Lana del Rey
Chemtrails Over The Country Club



It’s been almost ten years since ‘Video Games’ made its first appearance on YouTube in October 2011. Ten years that saw Lana del Rey embody every facet of the American dream: the rising pop star, the lost girl, America’s sweetheart, the desperate other woman, and then a woman in love. She started out with hip hop-infused, noirish pop, to immediately turn to guitar indie-ish rock; she worked with the like of psych-Americana royalty Jonathan Wilson and duetted with the Weeknd; she discarded a complete album to start over on the same songs with Dan Auerbach. In any case, she kept singing about unrequited love, diamond-studded dreams, life on the road, and poetry. She rapped, and she sang with her mezzo-soprano voice; she covered ’50s standards and Nina Simone. She received every kind of criticism, from being accused of not being authentic enough – both physically and artistically – to glamourising abuse. Nonetheless, she kept making her music and following her path.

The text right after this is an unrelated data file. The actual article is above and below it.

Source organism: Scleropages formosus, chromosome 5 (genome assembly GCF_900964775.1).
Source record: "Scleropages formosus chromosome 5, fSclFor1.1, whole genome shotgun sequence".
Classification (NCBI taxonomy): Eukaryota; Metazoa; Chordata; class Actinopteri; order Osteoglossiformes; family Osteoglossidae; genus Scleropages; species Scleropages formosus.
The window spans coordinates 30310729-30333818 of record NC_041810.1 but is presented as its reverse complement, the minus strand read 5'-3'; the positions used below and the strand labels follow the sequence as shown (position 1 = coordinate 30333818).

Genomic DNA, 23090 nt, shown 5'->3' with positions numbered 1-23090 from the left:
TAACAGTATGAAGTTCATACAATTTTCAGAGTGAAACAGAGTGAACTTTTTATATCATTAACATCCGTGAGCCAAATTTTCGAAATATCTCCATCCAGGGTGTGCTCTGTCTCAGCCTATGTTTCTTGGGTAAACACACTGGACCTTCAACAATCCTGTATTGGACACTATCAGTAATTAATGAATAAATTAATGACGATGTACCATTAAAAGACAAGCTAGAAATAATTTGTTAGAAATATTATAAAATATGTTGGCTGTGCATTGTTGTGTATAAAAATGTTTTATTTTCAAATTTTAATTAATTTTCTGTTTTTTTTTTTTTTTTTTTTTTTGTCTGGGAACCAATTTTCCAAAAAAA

Chemtrails Over the Country Club is Del Rey’s seventh studio album, a “midwestern sounding” record, in her own words. Touched by Jack Antonoff’s Midas hand, it’s not difficult to hear traces of the work the producer recently made with Taylor Swift in this new release too. Introduced by the perfect ‘White Dress’, a self-reflection on her start in the music business, the 11 tracks reveal a new Del Rey, “ready to Leave LA”, as she sings in ‘Let Me Love You Like a Woman’, writing Americana and country-infused songs, duetting with Nikki Lane, Weyes Blood and Zella Day – this latter for a Joni Mitchell cover. Diamonds turned into turquoise, and what once was California now is Arkansas. Everything is just right in Chemtrails – the lyrics, the themes, the delivery, the majestic drums that beat through the songs, the impeccable production. If anything, it’s almost too perfect to be truly memorable.